Hospital merger and acquisition (M&A) deals continue to thrive through 2021. Just this month, Dallas-based Tenet Healthcare announced the sale of five hospitals to Steward Health Care. Those with information on the deal expect the billion-dollar deal to close in the third quarter of 2021. This is just one of a handful of deals that were announced this month. Other examples include Tennessee based LifePoint Health moving forward with the acquisition of Kentucky based Kindred Healthcare, another billion-dollar deal, and New Orleans based Ochsner Health joining Rush Health Systems.
The goals that motivate these deals may vary, but often include a desire to increase efficiency and improve patient care. Unfortunately, the deal does not always meet these goals. Instead, as noted in a recent study published within the New England Journal of Medicine (NEJM), these deals can lead to a decrease in patient experience, no evidence of quality improvement and an increase in prices by an average of 6 to 7%.
Why are these mergers failing?
Researchers with the study point out that hospital officials likely have the best of intentions at the outset of the deal. However, pressures to keep all staff and services while moving forward with expansion can make it difficult to keep prices level let alone reduce expenses.
What can hospital leaders do to effectuate change?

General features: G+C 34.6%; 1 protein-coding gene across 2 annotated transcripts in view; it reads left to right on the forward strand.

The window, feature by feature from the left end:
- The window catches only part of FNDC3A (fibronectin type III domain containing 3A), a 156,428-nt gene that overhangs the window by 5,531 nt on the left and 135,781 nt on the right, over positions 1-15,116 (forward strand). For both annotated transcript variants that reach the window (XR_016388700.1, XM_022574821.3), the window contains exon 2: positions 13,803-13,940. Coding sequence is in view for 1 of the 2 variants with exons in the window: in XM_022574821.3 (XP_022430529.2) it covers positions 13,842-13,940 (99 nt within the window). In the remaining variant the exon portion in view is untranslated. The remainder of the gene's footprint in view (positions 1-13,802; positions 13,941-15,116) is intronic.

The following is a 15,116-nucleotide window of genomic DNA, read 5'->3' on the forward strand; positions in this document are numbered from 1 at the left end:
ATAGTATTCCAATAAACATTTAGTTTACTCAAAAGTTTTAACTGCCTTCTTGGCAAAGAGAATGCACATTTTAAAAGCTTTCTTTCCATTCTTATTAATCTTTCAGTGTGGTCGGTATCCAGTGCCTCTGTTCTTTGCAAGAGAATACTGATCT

There are steps that can help better ensure the M&A deal achieves improved patient care while also reducing the overall cost of healthcare. First, it can help to review practices and services for redundancies. Once found, address and remove any unnecessary repetition.
The NEJM study also reports that patients experience better outcomes when surgeons narrow their focus and increase the number of procedures they complete. More specialization and experience with specific procedures often translates to an increase in quality care.
What else should hospital leaders know before moving forward with these deals?
It is also important to meet various legal requirements to better ensure the M&A deal moves forward. In many deals the transaction will stall if the parties do not properly complete the change of ownership documents as required by the Texas Department of Aging and Disability Services or neglect the 855 Applications for the Centers of Medicare and Medicaid Services.